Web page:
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Wood coatings symposium to serve wide audience.

Coatings for wood and wood-based substrates will be the focus of an upcoming symposium sponsored by the FSCT. "Coating Wood and Wood Composites: Designing for Durability" will be held July 23-25, 2007, in Seattle, WA. This ACSeries event is co-sponsored with the Journal of Architectural Coatings (JAC).

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This symposium on wood coatings follows the very successful one held in 2005 in Charlotte, NC. The FSCT is hoping to build on that success and broaden the attendance to include all groups that affect wood coatings, from those that develop formulations to those involved in maintenance and testing of applied products. The inclusion of architects is one major change from the 2005 conference. According to the FSCT, programming will go a step further than what was presented previously, exploring the ways in which coating performance is dependent upon the architectural design of a building. There is an entire section of the symposium that will be certified by the Architectural Institute of America (AIA).

This approach was a perfect fit for JAC. "JAC focuses on technology and reaches out to a very broad audience," says publisher Harold Hower. "With respect to wood coatings, we cover topics that are of interest to raw material suppliers, applicators, builders, contractors, architects, building owners, etc. The Coating Wood and Wood Composites symposium is trying to reach a similarly broad audience and make it possible for all of the constituent groups to inform one another about their experiences, needs, and possibilities with regard to technology. It will help catalyze interactions that are unlikely to take place otherwise," he continues.

The symposium should benefit anyone involved in the research and development of coatings (resin, pigment, and additive suppliers and formulators) for wood and wood composites, those who use wood-based materials (architects and builders), and those who apply coatings to wood substrates. Attendees will gain an increased knowledge of current market dynamics, new regulations, and technological advances.

Having representatives from both the coatings and wood industries at one conference is a key attribute for this symposium, adds Dr. Victoria Scarborough, director of New Technology for Sherwin-Williams' Diversified Brands Division. "Attendees will have the opportunity to mingle with experts who specialize in both wood chemistry and coatings chemistry. Bringing the two disciplines together is rare and very useful in advancing the understanding of how to best coat wood," she declares. "It is thrilling to get coatings formulators together with forest products folks, and include architects as well," notes D. Douglas Mall, architectural coatings specialist with The Dow Chemical Company.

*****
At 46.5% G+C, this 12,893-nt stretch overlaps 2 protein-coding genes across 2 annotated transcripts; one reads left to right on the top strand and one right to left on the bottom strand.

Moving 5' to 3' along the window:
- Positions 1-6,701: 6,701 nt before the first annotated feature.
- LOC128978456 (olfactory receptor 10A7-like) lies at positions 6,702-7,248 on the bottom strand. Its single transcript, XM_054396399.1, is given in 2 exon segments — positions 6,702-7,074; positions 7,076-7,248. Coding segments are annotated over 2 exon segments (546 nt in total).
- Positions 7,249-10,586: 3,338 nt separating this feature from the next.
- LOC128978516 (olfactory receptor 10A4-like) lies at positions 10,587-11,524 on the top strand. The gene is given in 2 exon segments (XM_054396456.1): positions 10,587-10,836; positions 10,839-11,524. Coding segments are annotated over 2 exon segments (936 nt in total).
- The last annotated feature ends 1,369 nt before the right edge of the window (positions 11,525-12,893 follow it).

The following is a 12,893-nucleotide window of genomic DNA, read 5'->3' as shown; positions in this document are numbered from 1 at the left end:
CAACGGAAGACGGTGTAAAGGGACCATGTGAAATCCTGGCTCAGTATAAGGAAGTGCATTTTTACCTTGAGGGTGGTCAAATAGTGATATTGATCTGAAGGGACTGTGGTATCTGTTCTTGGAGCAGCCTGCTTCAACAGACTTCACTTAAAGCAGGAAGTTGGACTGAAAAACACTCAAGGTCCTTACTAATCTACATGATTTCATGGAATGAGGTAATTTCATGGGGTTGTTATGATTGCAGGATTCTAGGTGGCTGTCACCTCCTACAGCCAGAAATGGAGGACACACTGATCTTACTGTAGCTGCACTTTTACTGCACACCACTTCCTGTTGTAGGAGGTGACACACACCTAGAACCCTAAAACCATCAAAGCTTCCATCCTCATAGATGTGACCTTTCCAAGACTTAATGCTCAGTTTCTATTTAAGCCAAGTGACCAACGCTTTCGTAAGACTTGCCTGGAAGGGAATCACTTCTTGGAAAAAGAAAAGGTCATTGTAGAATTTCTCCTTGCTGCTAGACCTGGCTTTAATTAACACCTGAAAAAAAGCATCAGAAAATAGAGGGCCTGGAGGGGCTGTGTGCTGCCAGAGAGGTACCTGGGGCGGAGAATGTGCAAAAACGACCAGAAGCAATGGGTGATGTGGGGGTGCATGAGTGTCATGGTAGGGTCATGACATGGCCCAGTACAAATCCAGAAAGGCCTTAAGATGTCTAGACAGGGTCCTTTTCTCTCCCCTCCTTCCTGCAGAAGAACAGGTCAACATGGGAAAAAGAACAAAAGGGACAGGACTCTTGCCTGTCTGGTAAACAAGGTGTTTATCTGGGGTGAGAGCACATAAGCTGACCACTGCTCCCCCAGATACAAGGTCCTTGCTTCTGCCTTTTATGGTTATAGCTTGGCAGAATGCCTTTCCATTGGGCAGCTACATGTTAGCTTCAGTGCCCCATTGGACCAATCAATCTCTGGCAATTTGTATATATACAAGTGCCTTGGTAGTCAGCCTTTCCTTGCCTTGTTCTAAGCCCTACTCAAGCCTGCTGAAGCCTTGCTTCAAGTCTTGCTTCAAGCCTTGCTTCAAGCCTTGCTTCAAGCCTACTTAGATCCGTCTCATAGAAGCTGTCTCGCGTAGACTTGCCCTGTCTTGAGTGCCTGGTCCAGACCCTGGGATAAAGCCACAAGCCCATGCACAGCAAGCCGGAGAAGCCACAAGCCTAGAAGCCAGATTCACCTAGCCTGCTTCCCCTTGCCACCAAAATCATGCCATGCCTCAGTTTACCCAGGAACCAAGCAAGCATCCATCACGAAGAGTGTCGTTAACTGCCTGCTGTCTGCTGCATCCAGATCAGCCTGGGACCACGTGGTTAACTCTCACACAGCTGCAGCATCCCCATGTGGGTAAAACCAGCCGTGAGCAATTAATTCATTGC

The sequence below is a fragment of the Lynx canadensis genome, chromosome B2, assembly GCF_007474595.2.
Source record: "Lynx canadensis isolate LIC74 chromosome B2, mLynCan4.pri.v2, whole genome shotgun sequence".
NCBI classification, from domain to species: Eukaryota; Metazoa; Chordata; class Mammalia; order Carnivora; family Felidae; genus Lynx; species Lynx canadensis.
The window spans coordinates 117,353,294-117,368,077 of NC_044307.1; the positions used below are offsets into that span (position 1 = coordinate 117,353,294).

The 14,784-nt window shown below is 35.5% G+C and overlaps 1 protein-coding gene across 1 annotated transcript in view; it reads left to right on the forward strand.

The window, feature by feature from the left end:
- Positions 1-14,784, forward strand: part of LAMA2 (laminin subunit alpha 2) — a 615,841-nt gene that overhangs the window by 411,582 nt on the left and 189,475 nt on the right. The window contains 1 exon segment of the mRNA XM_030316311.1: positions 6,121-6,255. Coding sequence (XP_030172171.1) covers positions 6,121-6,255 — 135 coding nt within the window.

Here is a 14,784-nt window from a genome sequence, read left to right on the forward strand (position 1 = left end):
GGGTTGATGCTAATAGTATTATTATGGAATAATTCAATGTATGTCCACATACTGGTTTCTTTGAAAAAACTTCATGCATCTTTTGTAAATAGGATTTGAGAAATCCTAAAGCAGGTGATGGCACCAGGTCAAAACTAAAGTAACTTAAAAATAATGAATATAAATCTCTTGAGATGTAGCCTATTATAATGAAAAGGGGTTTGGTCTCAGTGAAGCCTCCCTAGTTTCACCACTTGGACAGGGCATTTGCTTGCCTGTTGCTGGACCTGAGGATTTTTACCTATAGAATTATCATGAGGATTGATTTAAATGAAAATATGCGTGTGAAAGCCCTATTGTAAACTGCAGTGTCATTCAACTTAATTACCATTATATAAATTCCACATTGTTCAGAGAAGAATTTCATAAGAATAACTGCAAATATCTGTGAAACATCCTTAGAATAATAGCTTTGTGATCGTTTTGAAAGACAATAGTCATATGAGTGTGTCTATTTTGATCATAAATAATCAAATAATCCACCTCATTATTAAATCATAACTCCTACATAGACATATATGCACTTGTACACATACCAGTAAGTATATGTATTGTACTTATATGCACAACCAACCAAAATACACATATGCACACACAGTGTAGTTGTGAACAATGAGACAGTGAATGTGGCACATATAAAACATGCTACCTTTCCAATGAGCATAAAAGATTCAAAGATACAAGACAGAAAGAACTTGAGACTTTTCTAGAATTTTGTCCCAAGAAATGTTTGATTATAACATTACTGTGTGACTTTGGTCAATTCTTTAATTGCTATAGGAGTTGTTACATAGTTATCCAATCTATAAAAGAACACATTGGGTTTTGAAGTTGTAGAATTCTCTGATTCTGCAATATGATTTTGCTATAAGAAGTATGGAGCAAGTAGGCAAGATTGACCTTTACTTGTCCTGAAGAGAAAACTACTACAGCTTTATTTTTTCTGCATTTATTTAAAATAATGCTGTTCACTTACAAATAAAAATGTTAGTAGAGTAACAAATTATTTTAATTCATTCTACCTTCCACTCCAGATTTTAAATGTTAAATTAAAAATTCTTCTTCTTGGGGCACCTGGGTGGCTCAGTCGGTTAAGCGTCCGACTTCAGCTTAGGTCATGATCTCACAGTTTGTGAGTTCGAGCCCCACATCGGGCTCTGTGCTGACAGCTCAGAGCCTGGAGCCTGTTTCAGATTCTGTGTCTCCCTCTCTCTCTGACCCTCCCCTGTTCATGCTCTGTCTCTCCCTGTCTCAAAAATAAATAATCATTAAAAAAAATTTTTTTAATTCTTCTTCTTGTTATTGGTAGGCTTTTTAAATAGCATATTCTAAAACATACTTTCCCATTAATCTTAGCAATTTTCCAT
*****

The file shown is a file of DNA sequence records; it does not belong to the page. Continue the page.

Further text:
The symposium will begin with a session focusing on the properties of different wood-based substrates. Dr. Frederick A. Kamke, JELD-WEN Professor of Wood-Based Composite Science in the Department of Wood Science and Engineering at Oregon State University, will open this session with a discussion about how the basic material properties of wood and wood composites can affect the durability of different coatings systems. "Each specific application will have a different requirement for durability. When developing and selecting coatings, a first step is to define durability for the intended application. Coatings formulators and applicators need to have a good understanding of wood substrates and the different nuances of durability in order to be able to do so," reports Dr. Kamke. His talk will address these issues.

Two speakers from the USDA Forest Service Forest Products Laboratory (FPL) will follow with presentations about basic wood anatomy and how manufacturing processes can affect wood surfaces. Alex Wiedenhoeft will provide an introduction to wood structure and the differences between species. Dr. R. Sam Williams, project leader, Lignocellulose Materials and Surface Science and a member of FSCT's Coating Wood Task Force, will talk about how the processing of wood can affect its surface. "The performance of wood products depends on the grade of the wood, which relates to the type and part of the tree it came from and the cutting process at the mill. A particular type of wood of a particular grade will be ideal for a particular purpose," he explains. An awareness of these issues will help coatings formulators and applicators develop and select the best coating for different wood substrates.